Getting back to the issue of immediate gratification, it is the most immediate possible. The moment an interested purchaser first hears of a new, upcoming line of LeBron James apparel, they could go straight to the Nike website and make a pre-order. Then, immediately, they are taken to the video of LeBron working with designers, or sent an email from LeBron, or some other bit of immediate gratification that completely re-defines what is being purchased and is uniquely digital in its ability to gratify.
Warby Parker, January 15, 2004A short comment contextualizing the prediction could go right here Physical environments provide the opportunity to create lush solutions that deeply affect the five human senses. These simply cannot be replicated on the web. Digital interfaces are visual, but are relatively shallow in their size and resolution. Sound on websites, in practice, is more often seen as an annoyance than a component to a pleasant experience. There are sophisticated devices that can deliver selected smells from a web interface, but, even forgetting their scarcity, it is hard to imagine that engineered sprays of a combination of base chemicals can even begin to approximate environmental olfactory reality. Touch and taste cannot be created on the web.
[…] In the context of our actual interface, we can only do so much. If we really want to move people, we need to step outside of that interface and solve the problem holistically. That means creating solutions that account for all of the senses and begin to approximate or even approach the positive and powerful elements of an actual in-store experience. With the idea of providing people with real, physical things – whether it be actual products, or something that is very pleasurable, or fun, or something useful that is branded and amplifies the overall brand experience – we must move far past the digital interface.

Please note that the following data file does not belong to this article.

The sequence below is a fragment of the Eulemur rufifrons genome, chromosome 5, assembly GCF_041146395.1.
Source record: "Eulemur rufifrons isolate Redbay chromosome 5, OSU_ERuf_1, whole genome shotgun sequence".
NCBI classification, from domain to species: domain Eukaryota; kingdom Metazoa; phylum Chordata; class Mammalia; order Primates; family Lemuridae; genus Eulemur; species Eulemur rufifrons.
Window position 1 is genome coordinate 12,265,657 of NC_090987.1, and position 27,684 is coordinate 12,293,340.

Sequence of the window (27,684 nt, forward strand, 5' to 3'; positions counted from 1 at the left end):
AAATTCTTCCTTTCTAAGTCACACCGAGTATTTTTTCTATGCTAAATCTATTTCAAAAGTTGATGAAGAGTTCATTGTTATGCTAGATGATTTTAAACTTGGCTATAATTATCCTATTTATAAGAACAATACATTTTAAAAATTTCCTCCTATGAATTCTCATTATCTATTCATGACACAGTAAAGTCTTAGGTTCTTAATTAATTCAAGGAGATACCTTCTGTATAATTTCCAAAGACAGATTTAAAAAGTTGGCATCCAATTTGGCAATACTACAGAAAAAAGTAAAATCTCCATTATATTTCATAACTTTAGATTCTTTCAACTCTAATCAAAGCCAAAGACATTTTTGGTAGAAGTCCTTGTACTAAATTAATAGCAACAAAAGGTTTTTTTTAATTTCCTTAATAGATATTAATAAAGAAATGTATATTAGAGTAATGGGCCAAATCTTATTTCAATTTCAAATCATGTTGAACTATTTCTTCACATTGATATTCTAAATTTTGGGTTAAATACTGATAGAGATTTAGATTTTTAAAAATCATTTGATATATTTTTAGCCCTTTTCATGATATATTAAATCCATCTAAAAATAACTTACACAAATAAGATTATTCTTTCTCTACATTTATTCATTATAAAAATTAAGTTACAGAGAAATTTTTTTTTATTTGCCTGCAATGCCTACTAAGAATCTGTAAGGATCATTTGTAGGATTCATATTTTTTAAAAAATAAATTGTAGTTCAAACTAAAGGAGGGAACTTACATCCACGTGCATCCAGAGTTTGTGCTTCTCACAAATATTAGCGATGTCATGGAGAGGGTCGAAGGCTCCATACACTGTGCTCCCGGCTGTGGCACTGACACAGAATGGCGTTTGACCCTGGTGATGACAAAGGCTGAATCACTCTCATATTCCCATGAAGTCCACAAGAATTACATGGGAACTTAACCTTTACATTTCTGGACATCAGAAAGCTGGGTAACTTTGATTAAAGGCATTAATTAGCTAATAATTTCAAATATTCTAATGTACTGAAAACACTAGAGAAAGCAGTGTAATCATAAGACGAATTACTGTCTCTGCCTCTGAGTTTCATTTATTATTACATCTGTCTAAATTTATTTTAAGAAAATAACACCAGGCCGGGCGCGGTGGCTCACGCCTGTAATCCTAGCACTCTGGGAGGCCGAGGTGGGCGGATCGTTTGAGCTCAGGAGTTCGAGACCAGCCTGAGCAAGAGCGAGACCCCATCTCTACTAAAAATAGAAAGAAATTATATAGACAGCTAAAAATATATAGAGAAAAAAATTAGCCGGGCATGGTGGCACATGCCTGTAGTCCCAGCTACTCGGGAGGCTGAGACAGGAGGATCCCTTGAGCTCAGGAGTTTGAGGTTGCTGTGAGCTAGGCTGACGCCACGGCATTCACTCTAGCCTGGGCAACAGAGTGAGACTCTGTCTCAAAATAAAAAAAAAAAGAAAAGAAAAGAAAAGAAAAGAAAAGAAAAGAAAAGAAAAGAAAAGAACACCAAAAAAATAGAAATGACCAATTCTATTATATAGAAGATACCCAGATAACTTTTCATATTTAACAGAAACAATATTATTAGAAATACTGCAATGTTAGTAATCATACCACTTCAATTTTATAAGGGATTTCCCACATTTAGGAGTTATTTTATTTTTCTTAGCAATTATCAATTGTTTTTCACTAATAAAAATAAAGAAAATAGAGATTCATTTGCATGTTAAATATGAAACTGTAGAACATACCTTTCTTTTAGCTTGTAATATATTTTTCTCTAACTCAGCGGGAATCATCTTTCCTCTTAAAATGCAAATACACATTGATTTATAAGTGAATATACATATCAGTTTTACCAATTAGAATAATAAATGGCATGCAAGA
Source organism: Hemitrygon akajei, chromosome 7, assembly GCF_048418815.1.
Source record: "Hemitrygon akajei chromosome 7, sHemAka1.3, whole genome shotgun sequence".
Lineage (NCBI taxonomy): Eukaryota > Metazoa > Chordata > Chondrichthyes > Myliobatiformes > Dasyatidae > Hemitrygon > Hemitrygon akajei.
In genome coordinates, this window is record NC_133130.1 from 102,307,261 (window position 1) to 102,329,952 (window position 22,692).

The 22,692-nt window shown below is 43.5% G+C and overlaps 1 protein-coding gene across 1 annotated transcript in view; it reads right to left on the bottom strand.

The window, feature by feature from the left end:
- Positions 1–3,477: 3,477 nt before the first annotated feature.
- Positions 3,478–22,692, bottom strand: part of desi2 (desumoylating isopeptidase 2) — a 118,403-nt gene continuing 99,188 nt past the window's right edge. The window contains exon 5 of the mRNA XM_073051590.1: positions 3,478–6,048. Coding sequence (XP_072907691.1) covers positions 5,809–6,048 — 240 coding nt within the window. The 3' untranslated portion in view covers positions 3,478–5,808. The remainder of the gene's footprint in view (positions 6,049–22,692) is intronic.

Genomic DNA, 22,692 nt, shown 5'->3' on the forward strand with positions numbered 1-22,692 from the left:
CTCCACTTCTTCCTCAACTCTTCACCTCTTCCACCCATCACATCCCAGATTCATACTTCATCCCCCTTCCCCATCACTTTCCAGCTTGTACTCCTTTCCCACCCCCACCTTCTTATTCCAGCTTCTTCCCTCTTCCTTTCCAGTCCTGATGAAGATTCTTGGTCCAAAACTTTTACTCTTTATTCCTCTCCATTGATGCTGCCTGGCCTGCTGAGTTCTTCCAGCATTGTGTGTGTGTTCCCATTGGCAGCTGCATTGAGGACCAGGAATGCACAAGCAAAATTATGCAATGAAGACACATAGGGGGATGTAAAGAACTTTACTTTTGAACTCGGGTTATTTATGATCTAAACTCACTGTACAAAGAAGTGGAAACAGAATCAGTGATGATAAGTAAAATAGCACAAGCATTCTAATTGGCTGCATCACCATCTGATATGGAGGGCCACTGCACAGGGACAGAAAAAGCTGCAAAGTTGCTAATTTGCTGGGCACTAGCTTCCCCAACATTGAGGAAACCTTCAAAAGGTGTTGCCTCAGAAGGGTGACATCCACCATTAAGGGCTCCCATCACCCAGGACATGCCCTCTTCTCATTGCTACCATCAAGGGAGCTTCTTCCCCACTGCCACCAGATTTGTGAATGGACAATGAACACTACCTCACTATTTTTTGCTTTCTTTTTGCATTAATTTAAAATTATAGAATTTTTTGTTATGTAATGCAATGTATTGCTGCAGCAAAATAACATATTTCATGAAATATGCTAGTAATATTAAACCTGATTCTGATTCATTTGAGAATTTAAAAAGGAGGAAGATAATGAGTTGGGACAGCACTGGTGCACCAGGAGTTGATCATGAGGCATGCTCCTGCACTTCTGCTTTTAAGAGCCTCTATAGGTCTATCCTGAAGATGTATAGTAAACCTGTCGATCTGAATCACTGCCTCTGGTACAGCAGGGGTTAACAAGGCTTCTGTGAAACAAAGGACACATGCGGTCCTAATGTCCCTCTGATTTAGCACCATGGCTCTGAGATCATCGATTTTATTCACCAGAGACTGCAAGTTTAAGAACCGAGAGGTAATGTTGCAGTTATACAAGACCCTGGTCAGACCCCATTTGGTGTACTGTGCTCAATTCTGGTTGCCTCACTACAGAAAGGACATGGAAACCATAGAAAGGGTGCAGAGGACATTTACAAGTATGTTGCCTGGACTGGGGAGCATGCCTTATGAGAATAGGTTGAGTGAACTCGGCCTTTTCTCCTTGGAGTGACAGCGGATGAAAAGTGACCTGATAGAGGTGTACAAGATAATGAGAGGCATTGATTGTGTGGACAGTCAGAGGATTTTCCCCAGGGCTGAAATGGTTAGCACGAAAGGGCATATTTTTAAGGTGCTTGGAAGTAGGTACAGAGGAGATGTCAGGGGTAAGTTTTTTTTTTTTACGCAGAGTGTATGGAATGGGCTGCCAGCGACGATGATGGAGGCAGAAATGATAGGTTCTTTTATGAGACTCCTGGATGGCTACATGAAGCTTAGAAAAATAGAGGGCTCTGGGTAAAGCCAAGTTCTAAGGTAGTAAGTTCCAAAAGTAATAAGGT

[…] The overarching lesson when considering experience design in the context of eCommerce is that we need to abandon the flatland of our screen. Sure, we can create visually spectacular solutions, incorporate sound, or even experiment with new technologies aimed at scent. But those are hollow, incomplete solutions that will not enable a paradigmatic change from brick to click. Instead, we need to use other media and opportunity to invade the physical plane, to be present not just on the screen but in a more powerful and rich way. That requires creative problem solving and will greatly benefit from past solutions that, even if they weren’t created with “experience design” in mind, successfully enabled companies like my glass client to create integrated experiences within personal environments. We’re already pretty good as an industry at cross-promoting the physical to the digital. The secret is to innovate the physical and do so from the intentional perspective of experience design.